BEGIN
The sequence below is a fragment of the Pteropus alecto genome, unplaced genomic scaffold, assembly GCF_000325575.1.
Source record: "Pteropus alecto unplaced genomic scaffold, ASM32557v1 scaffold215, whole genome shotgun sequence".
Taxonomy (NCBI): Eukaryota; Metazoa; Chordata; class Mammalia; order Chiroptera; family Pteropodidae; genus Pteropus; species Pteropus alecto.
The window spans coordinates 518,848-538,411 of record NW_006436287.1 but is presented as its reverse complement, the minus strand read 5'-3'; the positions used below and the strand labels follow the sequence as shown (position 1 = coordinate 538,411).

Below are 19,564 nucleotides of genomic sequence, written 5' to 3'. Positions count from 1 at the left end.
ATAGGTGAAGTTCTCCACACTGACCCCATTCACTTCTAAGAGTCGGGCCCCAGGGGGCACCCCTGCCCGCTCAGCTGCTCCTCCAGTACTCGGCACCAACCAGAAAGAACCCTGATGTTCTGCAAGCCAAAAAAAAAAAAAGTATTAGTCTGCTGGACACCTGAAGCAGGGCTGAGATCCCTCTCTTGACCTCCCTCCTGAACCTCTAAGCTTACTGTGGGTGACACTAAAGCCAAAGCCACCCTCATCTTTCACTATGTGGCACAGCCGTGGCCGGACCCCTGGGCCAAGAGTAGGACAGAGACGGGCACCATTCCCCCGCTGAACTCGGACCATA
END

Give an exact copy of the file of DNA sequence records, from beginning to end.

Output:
The sequence below is a fragment of the Pteropus alecto genome, unplaced genomic scaffold, assembly GCF_000325575.1.
Source record: "Pteropus alecto unplaced genomic scaffold, ASM32557v1 scaffold215, whole genome shotgun sequence".
Taxonomy (NCBI): Eukaryota; Metazoa; Chordata; class Mammalia; order Chiroptera; family Pteropodidae; genus Pteropus; species Pteropus alecto.
The window spans coordinates 518,848-538,411 of record NW_006436287.1 but is presented as its reverse complement, the minus strand read 5'-3'; the positions used below and the strand labels follow the sequence as shown (position 1 = coordinate 538,411).

Below are 19,564 nucleotides of genomic sequence, written 5' to 3'. Positions count from 1 at the left end.
ATAGGTGAAGTTCTCCACACTGACCCCATTCACTTCTAAGAGTCGGGCCCCAGGGGGCACCCCTGCCCGCTCAGCTGCTCCTCCAGTACTCGGCACCAACCAGAAAGAACCCTGATGTTCTGCAAGCCAAAAAAAAAAAAAGTATTAGTCTGCTGGACACCTGAAGCAGGGCTGAGATCCCTCTCTTGACCTCCCTCCTGAACCTCTAAGCTTACTGTGGGTGACACTAAAGCCAAAGCCACCCTCATCTTTCACTATGTGGCACAGCCGTGGCCGGACCCCTGGGCCAAGAGTAGGACAGAGACGGGCACCATTCCCCCGCTGAACTCGGACCATA